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Judges disagree on case involving juror strikes

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A Marion County deputy prosecutor's striking of potential jurors has divided an Indiana Court of Appeals panel, with judges disagreeing about whether it should second-guess a lower court's finding that no racial discrimination was in play in striking the African-American jurors.

The appellate court issued a 14-page decision April 6 in Edward Killebrew v. State, No. 49A05-0905-CR-246, which reverses and remands a decision from Marion Superior Judge Steven Eichholtz that struck down Edward Killebrew's objection to the prosecution's use of peremptory challenges to strike all African-Americans from the jury pool. Judge Paul Mathias wrote a five-page dissent, saying he would affirm the case because he reads precedent from the Supreme Court of the United States differently than his colleagues.

"Even though there was some evidence tending to prove racial discrimination, I would not second-guess the credibility and demeanor judgments of the trial court in making the ultimate factual determination of whether the prosecutor's proffered race-neutral explanations were believable or simply pretextual," Judge Mathias wrote in his dissent.

The case involves Edward Killebrew's charges for felony cocaine dealing and misdemeanor resisting law enforcement charges in August 2008, and the subsequent jury selection for his trial that began in March 2009.

Five African-Americans were called as part of the jury venire and the state challenged each of them to be struck - one was a convicted felon and another was the subject of five police reports, while the state struck another because she was a nurse and the deputy prosecutor said the office has a policy of always striking nurses because they are too compassionate. Another was stricken after saying a relative was convicted of drug dealing and he felt the police had acted unfairly in that case, though a white juror with a similar statement on his jury questionnaire remained seated. The fifth person was struck after the deputy prosecutor asserted the man had been too "emphatic" in agreeing with how defense counsel described the state's burden of proof in criminal cases.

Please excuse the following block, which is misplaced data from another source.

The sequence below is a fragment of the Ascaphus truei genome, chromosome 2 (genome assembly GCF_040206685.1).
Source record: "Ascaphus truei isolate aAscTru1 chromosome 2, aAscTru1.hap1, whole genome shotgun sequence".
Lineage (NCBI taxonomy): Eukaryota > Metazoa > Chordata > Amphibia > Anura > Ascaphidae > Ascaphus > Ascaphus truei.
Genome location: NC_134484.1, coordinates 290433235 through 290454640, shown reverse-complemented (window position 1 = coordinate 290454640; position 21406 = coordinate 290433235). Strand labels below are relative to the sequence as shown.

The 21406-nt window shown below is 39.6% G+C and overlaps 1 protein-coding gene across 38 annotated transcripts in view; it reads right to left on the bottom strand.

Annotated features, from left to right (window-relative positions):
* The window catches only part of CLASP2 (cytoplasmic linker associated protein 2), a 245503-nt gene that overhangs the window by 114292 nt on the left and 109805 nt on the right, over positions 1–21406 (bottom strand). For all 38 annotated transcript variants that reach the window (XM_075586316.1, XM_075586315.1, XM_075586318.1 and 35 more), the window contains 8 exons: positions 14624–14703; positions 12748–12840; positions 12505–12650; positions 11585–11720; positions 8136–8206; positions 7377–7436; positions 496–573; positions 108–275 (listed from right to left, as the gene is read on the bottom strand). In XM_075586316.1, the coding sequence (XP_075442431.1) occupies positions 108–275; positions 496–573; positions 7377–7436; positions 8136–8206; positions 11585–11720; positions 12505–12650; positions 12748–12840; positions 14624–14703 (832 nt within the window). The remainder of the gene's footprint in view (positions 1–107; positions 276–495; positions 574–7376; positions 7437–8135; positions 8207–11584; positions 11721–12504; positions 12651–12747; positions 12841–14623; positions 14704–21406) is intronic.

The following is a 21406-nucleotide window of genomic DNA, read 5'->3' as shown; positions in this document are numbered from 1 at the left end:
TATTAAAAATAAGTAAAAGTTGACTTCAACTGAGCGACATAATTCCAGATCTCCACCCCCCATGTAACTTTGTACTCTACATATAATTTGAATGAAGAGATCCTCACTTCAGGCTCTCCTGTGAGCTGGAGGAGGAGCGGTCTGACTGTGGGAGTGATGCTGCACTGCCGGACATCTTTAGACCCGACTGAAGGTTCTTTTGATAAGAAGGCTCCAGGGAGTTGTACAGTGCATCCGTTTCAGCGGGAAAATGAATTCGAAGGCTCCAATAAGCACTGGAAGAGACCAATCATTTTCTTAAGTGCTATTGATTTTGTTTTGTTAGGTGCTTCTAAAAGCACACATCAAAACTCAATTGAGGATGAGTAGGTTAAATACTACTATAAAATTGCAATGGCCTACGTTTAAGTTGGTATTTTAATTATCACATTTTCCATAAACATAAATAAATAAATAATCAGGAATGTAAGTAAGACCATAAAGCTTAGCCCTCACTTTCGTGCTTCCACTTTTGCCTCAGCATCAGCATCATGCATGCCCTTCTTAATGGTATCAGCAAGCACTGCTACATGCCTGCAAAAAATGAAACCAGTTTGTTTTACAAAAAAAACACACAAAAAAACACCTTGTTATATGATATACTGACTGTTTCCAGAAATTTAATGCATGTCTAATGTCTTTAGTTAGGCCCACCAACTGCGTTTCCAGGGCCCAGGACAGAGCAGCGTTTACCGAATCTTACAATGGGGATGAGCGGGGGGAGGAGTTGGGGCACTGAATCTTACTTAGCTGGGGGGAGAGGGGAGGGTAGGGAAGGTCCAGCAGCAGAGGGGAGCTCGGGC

In analyzing the case, the appellate panel turned to the landmark juror challenge case of Batson v. Kentucky, 476 U.S. 79, 106 S. Ct. 1712 (1986), that established a three-part test to determine if a challenge was valid. The majority found that in recent years, the federal justices have made it clear that "courts need not accept any facially neutral reason for striking a juror and should consider 'all relevant circumstances' in assessing Batson-challenged strikes.

The majority dealt with the main two challenges to individuals who'd mentioned potential bias against the police, but didn't address the nurse-challenge in anything more than a footnote: "Additionally, reasonable minds could differ on the desirability of having nurses serve as jurors. However, without evidence that the deputy prosecutor here was being untruthful with respect to having a policy of routinely striking nurses like A.S. in all cases, regardless of race, we cannot second guess that claim."

Ultimately, Judges Michael Barnes and Elaine Brown found that there's no meaningful distinction between some of the juror strikes and non-challenges.

"Batson violations, hopefully, are and should be rare. It should not be impossible, however, for a defendant to prove a Batson violation. Neither trial courts nor appellate courts should simply blithely accept a facially neutral reason for striking African-Americans from a jury panel, especially when all African-Americans have been struck. The possibility of purposeful discrimination in the use of peremptory challenges is very much alive and real...," Judge Barnes wrote. "Although there is no indication that Marion County prosecutors systematically exclude minorities from juries, courts must be vigilant in ensuring that the jury selection process in criminal cases is free from any hint of bias."